Fluorine, a highly reactive halogen element of group 17 in the periodic table, is known for its electronegativity and ability to form strong covalent bonds with other elements. In order to understand how fluorine bonds with other atoms, it is imperative to know the number of valence electrons it possesses.
Valence electrons are the electrons present in the outermost shell of an atom, which are responsible for the chemical properties and behavior of an element. The valence electrons determine the reactivity and ability of an element to form chemical bonds with other atoms. In the case of fluorine, the number of valence electrons is relatively easy to determine as it belongs to the second row or period of the periodic table and is positioned in group 17.
The electronic configuration of fluorine is 1s2 2s2 2p5, which means that it has two electrons in its first energy level, two electrons in the second energy level, and five electrons in the second p-orbital. It has seven electrons in its outermost energy level or valence shell, which makes it only one electron away from attaining a stable configuration of eight electrons. This means that fluorine requires only one more electron to complete its octet and become a stable ion.
The high electronegativity of fluorine, which is the measure of its ability to attract electrons towards itself, is due to the presence of seven valence electrons. With seven electrons already present in the valence shell, fluorine has a strong tendency to attract an additional electron to attain a stable configuration of eight valence electrons, which is known as the octet rule.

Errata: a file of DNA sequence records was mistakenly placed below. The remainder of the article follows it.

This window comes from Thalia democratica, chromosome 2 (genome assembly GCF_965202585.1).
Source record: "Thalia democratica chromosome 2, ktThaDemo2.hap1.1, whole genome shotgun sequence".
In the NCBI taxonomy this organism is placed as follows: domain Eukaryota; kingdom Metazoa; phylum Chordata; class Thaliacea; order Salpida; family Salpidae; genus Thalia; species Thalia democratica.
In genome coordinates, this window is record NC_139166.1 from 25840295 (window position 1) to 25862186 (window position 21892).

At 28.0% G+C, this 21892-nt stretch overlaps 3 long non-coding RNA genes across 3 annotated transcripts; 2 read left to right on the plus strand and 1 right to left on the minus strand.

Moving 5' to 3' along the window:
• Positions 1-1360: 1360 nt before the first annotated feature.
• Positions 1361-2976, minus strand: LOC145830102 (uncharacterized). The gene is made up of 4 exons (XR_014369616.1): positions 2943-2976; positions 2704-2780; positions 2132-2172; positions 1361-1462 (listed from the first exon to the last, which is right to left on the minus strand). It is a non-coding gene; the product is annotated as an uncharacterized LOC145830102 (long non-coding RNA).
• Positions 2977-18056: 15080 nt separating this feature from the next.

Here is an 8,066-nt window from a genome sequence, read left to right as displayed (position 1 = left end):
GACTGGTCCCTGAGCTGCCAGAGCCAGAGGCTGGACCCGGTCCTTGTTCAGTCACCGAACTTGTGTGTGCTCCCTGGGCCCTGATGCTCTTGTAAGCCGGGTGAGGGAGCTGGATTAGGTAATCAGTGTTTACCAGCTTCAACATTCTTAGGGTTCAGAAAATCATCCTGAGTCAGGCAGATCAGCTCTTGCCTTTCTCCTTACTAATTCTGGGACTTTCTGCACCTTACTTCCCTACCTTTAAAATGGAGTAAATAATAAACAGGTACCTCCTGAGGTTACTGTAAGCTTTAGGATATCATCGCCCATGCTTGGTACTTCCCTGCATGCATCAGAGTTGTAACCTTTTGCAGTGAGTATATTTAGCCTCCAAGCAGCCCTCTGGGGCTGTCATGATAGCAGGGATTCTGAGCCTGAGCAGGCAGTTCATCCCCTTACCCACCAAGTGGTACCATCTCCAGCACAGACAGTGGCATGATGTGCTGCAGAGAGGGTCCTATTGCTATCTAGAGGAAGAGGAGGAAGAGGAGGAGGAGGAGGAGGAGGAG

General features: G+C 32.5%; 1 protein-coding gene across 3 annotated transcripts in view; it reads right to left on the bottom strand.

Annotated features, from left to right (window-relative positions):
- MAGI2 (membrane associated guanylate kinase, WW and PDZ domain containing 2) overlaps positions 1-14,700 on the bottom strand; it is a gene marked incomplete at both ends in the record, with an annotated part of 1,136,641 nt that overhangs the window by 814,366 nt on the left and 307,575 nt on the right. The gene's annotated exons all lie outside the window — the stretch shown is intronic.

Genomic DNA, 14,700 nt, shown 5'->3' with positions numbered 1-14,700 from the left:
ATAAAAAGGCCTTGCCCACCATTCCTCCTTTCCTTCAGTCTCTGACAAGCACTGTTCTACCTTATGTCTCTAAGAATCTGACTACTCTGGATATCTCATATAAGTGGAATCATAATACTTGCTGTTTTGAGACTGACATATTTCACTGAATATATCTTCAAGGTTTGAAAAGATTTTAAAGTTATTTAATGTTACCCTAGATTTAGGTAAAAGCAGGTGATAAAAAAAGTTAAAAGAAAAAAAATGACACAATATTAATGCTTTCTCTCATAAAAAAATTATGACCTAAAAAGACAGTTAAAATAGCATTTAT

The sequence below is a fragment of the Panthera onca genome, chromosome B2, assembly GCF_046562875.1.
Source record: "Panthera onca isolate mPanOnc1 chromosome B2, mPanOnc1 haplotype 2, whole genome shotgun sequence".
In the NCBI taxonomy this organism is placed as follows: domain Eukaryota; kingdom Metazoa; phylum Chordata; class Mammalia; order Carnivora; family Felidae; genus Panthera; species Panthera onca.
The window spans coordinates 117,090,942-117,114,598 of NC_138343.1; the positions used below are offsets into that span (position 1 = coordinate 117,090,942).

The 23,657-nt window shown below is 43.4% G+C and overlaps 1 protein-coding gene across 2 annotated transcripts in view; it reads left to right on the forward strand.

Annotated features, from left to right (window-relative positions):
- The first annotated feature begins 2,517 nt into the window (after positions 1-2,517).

As a result of its high electronegativity and tendency to gain an electron to form an anion, fluorine forms strong covalent bonds with other elements, particularly those that can donate an electron to complete its octet. Fluorine is known to form compounds with almost all elements, except for the noble gases. The most common compound it forms is the fluoride ion (F-) by accepting an electron from another element.
In conclusion, fluorine has seven valence electrons due to its electronic configuration of 1s2 2s2 2p5. The high electronegativity of fluorine is attributed to the presence of seven valence electrons which make it highly reactive and capable of forming strong covalent bonds with other elements. Fluorine is one electron away from attaining a stable octet configuration, which makes it a strong electron acceptor and helps it form compounds with almost all elements except for noble gases. Understanding the number of valence electrons in fluorine is crucial for predicting its chemical behavior and its ability to form bonds with other elements.